Referring to the drawings, and first to FIG. 1, this shows a person 10 wearing an apparatus 12 intended to treat edema in the person's leg 14, which happens to be the leg on the left from the point of view of FIG. 1. In this instance the edema occurs in the lower portion of the leg below the knee as is typical. The apparatus 12 accordingly has a flexible, liquid tight container or bag 16 which extends downwardly about leg 14 from a position adjacent knee 18 and over his or her foot 27. It should be understood however that the device can be utilized or adapted to fit other portions of the leg, other limbs or other portions of the person's body.
The bag 16 is sock-like and has a top 24 adjacent the knee 18 and a bottom 26 below foot 27. The bag is sealed apart from a relatively small opening 28 at the top of the bag. There is a conduit 30 sealingly connected about the opening 28. The conduit communicates internally with the bag. It may be seen that the conduit is substantially smaller in section than the bag, the bag having a section large enough to fit about the limb, and the conduit being relatively narrow and hose-like.
The conduit has a top 32 which is connected to a reservoir 34. Reservoir 34 is again substantially larger in section or internal expanse than the conduit and is therefore capable of holding a relatively significant volume of liquid. The reservoir in this embodiment is pouch or bag-like. It is secured to the person 10 in this example by a strap 36 extending about the person's waist 38.
FIG. 2 shows structural details of another embodiment of the invention although it may be appreciated that other similar structures could be employed. In this example like parts have like numbers as in FIG. 1 with the additional designation ".1". Apparatus 12.1 includes a bag 16.1 which in this example is flat when empty and has two adjacent outer layers 40 and 42 which are made of waterproof nylon cloth. Other materials could be substituted. The outer layers are connected together by stitching 44 about the outer perimeters thereof. A suitable seam sealer is applied about the stitching. It may be seen that the outer layers are generally rectangular, having a top 24.1, a bottom 26.1 and opposite edges 50 and 52. However in this case edge 52 is angled inwardly from the top 24.1 of the bag to the bottom 26.1. This is so that the bag can conform better to the shape of the person's leg when fitted thereabout. The bag 16.1 fits about the leg similar to bag 16 in FIG. 1 but does not cover the foot. The shape can be varied, particularly for use on other limbs or other portions of the person's body.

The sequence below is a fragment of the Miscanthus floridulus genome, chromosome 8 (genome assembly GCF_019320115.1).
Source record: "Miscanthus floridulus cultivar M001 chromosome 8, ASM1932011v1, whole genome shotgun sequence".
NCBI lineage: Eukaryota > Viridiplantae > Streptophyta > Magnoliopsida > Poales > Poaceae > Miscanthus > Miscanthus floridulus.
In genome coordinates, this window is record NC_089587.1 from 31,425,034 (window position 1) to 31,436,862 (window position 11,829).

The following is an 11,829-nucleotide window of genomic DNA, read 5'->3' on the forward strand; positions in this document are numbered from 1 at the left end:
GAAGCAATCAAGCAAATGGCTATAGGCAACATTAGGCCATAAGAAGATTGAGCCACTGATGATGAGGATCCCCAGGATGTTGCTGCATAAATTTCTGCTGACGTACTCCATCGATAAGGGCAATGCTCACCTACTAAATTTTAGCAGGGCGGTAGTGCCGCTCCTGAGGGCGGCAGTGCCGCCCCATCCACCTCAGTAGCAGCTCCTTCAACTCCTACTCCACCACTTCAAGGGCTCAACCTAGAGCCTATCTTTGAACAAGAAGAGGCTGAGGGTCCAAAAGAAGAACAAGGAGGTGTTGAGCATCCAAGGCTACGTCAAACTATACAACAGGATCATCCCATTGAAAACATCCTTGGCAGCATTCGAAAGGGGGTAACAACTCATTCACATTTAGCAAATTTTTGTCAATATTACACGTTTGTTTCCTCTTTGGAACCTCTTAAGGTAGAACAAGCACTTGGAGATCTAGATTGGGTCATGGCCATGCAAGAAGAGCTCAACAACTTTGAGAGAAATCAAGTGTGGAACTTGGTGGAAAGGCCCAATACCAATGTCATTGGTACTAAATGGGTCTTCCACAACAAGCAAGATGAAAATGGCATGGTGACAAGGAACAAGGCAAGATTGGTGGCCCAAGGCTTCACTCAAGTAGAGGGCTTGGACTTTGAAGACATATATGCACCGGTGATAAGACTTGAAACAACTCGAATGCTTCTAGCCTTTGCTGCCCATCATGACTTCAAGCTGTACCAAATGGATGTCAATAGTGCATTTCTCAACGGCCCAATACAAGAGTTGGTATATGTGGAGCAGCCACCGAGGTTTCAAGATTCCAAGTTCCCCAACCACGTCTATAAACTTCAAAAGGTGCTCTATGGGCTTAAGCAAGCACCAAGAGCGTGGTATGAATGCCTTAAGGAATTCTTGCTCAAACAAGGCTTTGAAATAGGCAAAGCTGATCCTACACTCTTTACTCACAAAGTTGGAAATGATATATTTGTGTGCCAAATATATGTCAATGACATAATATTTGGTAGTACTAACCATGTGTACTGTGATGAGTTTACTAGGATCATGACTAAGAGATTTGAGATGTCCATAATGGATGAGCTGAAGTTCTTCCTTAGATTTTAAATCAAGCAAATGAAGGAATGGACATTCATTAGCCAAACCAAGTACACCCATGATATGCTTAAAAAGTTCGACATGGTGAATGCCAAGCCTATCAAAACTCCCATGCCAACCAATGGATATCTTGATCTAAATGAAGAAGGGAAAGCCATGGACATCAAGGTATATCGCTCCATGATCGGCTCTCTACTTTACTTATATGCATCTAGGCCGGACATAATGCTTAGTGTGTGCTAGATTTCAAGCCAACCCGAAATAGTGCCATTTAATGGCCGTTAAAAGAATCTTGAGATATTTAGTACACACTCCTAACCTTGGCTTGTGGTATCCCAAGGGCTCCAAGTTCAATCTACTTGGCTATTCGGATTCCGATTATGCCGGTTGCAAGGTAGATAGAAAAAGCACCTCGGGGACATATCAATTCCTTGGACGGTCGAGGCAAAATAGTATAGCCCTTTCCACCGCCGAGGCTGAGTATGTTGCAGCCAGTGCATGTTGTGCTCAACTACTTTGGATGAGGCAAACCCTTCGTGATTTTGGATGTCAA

The bag 16.1 also has a waterproof liner comprising two layers of flexible plastic 56 and 58 with a space 60 therebetween which contains the liquid, usually water. Alternatively, a relatively thick flexible plastic, such as vinyl, could replace both the outer layers and the liner in a less expensive variation.
The apparatus includes connectors for securing the bag about the member, in this particular instance leg 14. The connectors in this example are in the form of a plurality of mating hook and loop type fasteners 61 and 62. FIG. 2 shows five loop type portions 61 connected along edge 52. The number of fasteners is not critical however. Hook portions 62 of the fasteners are connected along the opposite edge 50 on the reverse side of the bag formed by the outside of layer 42 as shown by the folded over portion to the left of FIG. 2. The spacing of the portions 62 is similar to portions 61 so that the portions 61 and 62 mate when the bag 16.1 is wrapped around the limb snugly. It may be seen that the loop portions 61 are angled outwardly away from each other, particularly adjacent the top and bottom of the bag so that the portions of the connectors align better after the bag is wrapped around the leg. It may be appreciated that the positions of the hook and loop portions can be reversed, the number of fasteners changed and other means of connecting can be substituted. Examples are snap fasteners, buttons, laces and belts.